It’s been a while

Hello everyone, it has been a long while since I have posted and a lot has happened.  I am now the director of education for Professional PT and have been spending my time developing a curiculum, teaching and in my spare time getting my doctorate.  I am really enjoying the academia world and do see patients here and there.  Although I miss patients seeing patients on a daily basis  I have been keeping my skills sharp by teaching and mentoring.

Keep an eye out for clinical gems and my thoughts to be coming your way in the next few weeks.

Don’t forget about the art of manual therapy

For the past 23 years I have spent hours upon hours trying to learn and grow as a manual therapist. Early in my physical therapy education I remember watching one of my professors perform soft tissue and joint mobilization techniques on one of my classmates and I thought “wow, how do I make my hands do that.” I went to my professor asked that very question and I remember her response to this day and share it with my students (or anyone else who will listen). She said when you first begin to perform any hands on technique your hands are like cement and as you make a conscious effort to improve the cement chips away and you develop knowing hands. I never forgotten that advice.

Today there is a big push for evidence based practice, although I do understand the importance, I hope we, as manual therapists, don’t forget about the importance of practicing our art and listen to what our hands tell us. Experts say it takes 10,000 hours of meaningful practice to become an expert in any discipline. Next time you palpate a structure or perform a technique make sure you are doing it with purpose and thought,your hands can give you amazing information with you listen to them..

What the heck is a posterior sacrum ?

Great case study this weekend at the Hesch Method seminar in Las Vegas where I had the opportunity to assist Jerry teach. I’m just hoping what gets taught in Vegas does not stay in Vegas. :). One of the students presented with what Jerry Hesch calls a “posterior sacrum”. A posterior sacrum is defined as a dysfunction in which the entire sacrum is stuck in a posterior glide between the ilia and bilateral sacral sulci are shallow. When trying to spring the sacrum and ilium all motions are blocked and both sacrospinous and sacrotuberous ligaments are taut to palpation. This dysfunction can cause havoc up the kinetic chain up to the occiput. The mostly likely cause of this non-physiological dysfunction is some sort of trauma such as landing on the buttocks. A common complaint by the patient is increased fatigue, headaches and increased urinary frequency. This weekend one of the students had this seemingly rare dysfunction with these same complaints. She was used as a case study using the Hesch Method which consisted of gentle mobilizations which were performed both manually and with the use of props to enhance soft tissue mobility based on the the principle of viscoelastic creep. The treatment took a total of about 15 minutes and consisted of 5 different mobilizations to correct the dysfunction and associated mobility restrictions and the student got off the table and stated how loose and mobile she felt. She was given a home exercise program to follow and will report back to us on her progress.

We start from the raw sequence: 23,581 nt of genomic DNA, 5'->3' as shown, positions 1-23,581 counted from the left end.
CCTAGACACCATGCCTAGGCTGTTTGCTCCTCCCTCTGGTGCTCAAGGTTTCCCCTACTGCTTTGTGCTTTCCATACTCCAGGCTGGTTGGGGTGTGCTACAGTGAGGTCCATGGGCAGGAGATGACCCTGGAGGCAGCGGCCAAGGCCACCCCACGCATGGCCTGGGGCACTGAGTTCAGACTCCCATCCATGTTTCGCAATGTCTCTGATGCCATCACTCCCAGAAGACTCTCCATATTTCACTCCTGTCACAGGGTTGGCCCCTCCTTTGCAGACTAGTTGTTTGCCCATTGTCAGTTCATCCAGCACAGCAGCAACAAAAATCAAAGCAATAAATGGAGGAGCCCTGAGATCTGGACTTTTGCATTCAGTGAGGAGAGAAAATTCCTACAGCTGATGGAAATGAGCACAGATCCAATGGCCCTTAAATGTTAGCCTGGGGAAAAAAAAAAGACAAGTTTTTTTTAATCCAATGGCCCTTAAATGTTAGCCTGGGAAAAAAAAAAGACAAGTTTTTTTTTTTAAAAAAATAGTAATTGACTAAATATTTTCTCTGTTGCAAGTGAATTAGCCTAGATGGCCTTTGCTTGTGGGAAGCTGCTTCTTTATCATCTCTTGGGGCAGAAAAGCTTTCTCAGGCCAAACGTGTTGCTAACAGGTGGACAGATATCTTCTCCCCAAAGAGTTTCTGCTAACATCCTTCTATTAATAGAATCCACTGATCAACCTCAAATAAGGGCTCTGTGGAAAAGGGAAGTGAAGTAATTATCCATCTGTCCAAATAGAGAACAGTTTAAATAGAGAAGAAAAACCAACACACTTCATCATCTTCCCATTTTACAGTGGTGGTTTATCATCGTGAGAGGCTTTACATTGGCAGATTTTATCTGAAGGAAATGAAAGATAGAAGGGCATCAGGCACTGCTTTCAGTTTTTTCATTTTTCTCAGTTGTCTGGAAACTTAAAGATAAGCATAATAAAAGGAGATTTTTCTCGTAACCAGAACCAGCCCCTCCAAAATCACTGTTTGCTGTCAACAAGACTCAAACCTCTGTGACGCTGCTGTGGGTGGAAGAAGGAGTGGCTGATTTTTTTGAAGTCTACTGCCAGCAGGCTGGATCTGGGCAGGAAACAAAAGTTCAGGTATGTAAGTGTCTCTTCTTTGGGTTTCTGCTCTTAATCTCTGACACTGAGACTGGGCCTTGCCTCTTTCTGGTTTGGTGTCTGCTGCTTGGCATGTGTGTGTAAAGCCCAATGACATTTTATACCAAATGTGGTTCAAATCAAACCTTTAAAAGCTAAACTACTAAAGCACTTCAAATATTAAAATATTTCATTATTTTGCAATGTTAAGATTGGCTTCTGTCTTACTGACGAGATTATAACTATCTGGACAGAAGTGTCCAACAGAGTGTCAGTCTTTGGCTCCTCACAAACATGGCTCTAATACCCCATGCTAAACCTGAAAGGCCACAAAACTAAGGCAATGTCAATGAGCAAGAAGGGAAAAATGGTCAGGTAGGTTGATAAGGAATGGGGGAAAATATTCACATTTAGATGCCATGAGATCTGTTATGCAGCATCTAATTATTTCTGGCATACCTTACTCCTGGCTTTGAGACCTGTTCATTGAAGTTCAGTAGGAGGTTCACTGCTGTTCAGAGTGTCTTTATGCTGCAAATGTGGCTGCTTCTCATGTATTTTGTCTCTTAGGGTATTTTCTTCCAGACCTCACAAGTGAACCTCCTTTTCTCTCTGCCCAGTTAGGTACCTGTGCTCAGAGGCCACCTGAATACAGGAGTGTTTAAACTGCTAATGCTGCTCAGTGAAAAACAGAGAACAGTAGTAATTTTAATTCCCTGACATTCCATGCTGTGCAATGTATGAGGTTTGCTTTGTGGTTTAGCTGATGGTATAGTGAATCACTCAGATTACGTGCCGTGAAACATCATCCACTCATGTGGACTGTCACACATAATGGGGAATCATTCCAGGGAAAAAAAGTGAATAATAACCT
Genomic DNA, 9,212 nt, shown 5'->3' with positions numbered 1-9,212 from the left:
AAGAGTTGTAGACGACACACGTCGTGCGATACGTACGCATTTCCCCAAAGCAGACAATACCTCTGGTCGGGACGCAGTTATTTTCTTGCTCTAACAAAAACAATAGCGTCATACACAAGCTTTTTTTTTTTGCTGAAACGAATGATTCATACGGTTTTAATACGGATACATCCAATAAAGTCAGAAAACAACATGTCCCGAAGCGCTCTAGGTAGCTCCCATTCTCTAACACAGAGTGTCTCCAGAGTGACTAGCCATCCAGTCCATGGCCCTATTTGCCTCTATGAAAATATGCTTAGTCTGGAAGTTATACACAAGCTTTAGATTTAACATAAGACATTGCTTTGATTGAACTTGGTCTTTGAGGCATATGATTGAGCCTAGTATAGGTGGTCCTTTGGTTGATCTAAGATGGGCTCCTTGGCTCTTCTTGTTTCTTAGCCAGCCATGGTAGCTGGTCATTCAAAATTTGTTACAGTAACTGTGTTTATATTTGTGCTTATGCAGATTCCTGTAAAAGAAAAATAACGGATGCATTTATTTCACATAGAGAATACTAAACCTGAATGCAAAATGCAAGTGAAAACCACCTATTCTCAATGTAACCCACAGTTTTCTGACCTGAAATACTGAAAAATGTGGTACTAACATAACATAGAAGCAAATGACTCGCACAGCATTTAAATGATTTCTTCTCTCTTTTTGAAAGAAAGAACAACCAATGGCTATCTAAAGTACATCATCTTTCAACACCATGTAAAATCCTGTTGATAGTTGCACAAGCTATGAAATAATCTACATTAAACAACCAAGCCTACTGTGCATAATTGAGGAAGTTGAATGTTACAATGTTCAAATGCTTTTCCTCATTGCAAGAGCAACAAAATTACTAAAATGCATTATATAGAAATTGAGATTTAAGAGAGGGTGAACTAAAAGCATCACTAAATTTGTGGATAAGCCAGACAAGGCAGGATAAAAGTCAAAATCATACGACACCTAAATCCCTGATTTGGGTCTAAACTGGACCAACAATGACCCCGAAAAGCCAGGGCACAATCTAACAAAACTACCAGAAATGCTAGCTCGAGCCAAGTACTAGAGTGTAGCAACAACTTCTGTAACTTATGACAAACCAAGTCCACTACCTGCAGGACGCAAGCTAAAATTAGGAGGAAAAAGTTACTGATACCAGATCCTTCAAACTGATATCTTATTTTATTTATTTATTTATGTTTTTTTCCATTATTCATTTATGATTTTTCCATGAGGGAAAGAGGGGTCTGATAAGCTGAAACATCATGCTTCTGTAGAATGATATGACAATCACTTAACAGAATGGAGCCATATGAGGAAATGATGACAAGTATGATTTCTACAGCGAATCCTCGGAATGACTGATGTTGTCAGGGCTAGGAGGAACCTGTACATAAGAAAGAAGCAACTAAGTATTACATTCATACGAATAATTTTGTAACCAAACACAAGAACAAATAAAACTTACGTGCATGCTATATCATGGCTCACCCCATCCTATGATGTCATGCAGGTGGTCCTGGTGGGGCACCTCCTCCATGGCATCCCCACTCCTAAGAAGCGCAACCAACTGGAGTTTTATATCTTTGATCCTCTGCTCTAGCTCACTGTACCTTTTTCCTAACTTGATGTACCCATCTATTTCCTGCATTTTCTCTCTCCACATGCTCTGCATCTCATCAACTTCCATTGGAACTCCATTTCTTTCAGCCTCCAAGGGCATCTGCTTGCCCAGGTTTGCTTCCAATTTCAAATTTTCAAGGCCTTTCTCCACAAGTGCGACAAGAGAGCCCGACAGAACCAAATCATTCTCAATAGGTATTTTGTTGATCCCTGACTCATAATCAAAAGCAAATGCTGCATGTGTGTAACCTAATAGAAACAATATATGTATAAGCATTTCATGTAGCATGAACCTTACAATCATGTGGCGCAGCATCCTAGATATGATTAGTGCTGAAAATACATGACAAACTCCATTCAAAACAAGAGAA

The main purpose of this short article is to share with you another tool that can help you with those hard to figure out and often frustrating cases. For more information go or check out Jerry’s many videos on YouTube (search JerryHesch)

The Hesch Method Revisited

I had always found the sacroiliac joint (SIJ) to be confusing and frustrating to treat. For a long time I just ignored it because I didn’t want to deal with all the crazy tests and rules. In 2006 this all changed for me.

Continue reading “The Hesch Method Revisited”